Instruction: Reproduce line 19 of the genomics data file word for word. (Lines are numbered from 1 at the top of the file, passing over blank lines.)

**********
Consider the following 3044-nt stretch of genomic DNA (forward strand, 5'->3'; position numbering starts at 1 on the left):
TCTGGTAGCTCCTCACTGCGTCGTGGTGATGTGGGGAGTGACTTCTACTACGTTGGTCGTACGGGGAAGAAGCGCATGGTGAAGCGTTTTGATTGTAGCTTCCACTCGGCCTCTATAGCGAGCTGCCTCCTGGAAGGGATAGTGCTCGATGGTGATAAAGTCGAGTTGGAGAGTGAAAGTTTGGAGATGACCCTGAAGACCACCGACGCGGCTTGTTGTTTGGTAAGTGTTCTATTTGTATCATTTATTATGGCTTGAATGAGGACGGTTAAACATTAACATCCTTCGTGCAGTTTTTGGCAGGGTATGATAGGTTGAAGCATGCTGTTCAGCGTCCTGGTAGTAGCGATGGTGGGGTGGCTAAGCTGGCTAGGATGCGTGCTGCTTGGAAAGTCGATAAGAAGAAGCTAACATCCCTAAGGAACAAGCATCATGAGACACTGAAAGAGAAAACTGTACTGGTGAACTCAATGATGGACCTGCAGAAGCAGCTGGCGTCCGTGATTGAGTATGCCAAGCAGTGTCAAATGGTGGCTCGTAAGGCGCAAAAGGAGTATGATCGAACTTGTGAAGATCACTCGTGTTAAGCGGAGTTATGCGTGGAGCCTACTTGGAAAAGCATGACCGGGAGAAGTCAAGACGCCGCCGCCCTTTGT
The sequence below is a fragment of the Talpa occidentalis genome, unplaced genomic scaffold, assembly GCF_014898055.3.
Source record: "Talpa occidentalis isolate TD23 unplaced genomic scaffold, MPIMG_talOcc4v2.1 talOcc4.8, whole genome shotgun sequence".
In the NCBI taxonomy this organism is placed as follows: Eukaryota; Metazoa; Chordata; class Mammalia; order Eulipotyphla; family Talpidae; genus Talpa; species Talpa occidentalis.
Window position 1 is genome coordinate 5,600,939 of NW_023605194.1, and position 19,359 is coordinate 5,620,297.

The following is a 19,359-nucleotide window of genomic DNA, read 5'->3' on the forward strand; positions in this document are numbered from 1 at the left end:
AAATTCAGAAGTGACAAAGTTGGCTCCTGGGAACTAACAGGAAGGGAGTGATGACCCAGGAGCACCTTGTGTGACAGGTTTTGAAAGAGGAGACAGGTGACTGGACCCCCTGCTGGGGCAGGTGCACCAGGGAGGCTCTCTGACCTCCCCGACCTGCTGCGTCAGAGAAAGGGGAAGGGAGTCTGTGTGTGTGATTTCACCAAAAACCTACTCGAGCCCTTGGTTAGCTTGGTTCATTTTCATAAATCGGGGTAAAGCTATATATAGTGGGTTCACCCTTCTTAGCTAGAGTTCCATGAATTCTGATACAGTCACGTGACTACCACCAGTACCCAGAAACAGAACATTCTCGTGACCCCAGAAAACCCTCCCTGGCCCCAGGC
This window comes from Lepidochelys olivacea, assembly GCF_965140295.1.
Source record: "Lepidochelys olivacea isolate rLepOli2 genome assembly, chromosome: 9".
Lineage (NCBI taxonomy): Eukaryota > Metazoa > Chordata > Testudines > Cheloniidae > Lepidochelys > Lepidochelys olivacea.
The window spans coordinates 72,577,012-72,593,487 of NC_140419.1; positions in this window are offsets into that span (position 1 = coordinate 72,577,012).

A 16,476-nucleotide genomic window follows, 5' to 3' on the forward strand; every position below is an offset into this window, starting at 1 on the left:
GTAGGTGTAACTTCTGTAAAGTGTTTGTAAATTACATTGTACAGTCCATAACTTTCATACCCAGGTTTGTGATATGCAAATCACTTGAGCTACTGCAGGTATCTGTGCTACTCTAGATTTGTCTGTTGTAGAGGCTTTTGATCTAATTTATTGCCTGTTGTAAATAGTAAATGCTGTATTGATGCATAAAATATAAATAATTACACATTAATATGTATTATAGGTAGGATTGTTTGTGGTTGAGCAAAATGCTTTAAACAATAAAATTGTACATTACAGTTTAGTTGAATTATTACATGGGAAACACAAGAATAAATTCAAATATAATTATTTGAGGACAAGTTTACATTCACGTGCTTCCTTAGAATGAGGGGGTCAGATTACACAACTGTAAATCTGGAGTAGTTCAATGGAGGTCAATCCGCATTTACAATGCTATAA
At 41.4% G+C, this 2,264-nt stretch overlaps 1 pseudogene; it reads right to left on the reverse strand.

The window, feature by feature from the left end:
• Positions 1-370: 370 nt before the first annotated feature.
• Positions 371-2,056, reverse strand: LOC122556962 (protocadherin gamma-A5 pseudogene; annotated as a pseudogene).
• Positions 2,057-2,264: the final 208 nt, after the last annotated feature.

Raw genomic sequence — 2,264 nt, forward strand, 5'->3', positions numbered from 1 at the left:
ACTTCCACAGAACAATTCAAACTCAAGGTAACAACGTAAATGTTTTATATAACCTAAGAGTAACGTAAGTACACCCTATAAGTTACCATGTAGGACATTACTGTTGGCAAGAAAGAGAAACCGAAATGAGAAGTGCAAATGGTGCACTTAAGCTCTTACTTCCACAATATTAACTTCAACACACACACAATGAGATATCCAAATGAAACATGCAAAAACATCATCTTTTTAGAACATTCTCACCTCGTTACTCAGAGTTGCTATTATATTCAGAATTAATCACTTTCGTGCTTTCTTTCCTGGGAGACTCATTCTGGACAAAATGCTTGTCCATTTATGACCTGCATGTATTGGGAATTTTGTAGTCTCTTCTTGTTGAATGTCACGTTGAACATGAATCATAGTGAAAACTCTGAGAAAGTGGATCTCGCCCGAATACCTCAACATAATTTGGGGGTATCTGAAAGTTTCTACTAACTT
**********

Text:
• Positions 2,057-2,264: the final 208 nt, after the last annotated feature.